Yours sincerely,

(Full name):

Enclosed: resume

These are some tips and sample to write an athletic director cover letter and create a strong impression with the potential employer.


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If you are going to become an athletic director, presenting yourself well on paper is crucial.  Having a well prepared resume and cover letter is crucial.  Having a list of meaningful references is also important.

Your resume should be updated and ready to submit at all times.  If it will take you longer than a few days to provide your resume to a prospective employer it isn't nearly close enough to fully prepared to be seriously considered.  Your resume should be proof-read multiple times by you and someone you trust who has strong editing skills.  It must be meticulously accurate.  Google and fact checking will be done before, during and after the hiring process.  You want to avoid any questions regarding the accuracy of the materials you create.  

Cover letters should be rewritten every time and proof read three times.  A common mistake is to send materials that have the name of the wrong school or refer to a position other than the one the person is seeking.  I've seen it happen many times in coaching and staff searches.  If you do this for an AD position you are dead in the water.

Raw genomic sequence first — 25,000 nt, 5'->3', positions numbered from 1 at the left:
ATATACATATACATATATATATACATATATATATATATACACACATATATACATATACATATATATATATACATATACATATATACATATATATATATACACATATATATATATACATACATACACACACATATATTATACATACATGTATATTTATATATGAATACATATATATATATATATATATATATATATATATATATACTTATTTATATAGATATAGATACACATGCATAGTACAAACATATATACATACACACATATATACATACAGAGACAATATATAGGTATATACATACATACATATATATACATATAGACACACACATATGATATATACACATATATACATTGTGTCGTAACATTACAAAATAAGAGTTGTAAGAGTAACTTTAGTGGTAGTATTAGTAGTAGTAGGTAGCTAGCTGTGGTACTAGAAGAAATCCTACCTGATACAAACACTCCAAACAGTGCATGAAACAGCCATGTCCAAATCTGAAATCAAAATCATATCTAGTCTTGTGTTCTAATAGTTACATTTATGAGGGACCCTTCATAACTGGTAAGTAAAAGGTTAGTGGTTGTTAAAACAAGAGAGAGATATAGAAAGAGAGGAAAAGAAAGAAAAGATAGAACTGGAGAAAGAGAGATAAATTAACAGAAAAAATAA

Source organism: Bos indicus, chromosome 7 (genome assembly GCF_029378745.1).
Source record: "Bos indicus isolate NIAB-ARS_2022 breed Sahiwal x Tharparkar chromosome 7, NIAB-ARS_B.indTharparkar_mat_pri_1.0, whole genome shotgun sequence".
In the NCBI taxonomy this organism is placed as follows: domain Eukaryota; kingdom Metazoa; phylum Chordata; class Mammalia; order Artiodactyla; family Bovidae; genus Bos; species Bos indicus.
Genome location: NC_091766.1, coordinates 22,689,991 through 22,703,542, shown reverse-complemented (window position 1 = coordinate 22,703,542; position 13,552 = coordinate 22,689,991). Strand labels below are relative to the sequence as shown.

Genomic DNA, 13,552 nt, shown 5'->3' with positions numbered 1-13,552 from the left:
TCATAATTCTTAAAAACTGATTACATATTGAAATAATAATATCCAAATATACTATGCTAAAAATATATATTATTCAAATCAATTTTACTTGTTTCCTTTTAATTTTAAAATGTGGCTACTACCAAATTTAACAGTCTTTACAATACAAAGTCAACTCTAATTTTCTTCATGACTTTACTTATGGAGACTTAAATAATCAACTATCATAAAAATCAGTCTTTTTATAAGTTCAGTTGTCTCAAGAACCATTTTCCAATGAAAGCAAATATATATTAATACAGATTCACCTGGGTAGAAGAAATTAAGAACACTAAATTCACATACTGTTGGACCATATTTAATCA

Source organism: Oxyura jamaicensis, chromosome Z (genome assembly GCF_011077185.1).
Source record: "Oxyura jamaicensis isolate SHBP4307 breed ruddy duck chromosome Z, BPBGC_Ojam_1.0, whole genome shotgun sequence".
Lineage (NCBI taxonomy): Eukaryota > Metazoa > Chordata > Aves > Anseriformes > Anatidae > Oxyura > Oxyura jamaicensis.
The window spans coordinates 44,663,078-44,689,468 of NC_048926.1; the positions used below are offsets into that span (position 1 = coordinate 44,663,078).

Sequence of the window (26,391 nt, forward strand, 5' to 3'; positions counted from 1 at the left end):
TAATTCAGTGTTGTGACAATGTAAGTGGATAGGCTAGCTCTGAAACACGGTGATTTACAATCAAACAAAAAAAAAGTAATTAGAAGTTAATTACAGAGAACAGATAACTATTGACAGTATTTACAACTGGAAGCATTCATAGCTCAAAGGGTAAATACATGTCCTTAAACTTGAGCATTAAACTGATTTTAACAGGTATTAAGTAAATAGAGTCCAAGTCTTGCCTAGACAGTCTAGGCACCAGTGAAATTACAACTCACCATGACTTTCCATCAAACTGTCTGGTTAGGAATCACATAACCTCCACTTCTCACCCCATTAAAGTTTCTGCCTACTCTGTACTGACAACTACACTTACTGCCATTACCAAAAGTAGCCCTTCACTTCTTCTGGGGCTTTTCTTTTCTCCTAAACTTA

Your cover letter should not be a review of your resume.  The reader already knows this information, its on your resume!  Share your values, philosophy, and the vision that you have been developing  – anything but what is already stated in your resume.

If you are lucky, your materials will be read for 1-2 minutes and after that time likely go into one of three piles – yes, maybe and no.  You want to be in the yes pile, or the maybe pile at a minimum.  No one ever moves out of the no pile.  Your materials have to look great and contain impeccable grammar, spelling and punctuation.  Miss on these details and you can find yourself quickly in the “no” pile.

You need to have a significant list of at least ten references.  Your references should be aware of your search.  And you should know or have a very good idea what they will say about you if they are called.  Will they keep your search confidential?  It is also helpful to explain why someone is listed on your resume.  The people reading your resume don’t necessarily know why you chose someone unless you tell them.  “Celebrity” references can be helpful if you know them well, but if they really don’t know you, be careful.  They could hurt more than help.  Again, you need to have a clear picture what the person will say when called.

So if your materials aren't ready, its time to put them together.  It's your first chance to separate yourself from the competition.  

I was invited to speak last year at the NACDA Convention in Orlando, Florida and present a talk entitled "Moving from the business office to the athletic director's chair." Since that talk a number of people have asked me for a copy of my comments and notes.  Since these requests keep coming, I have created a multi-part series that recaps and expands on the NACDA talk.  I am far from an expert, but I hope my experiences make this series valuable and thought provoking.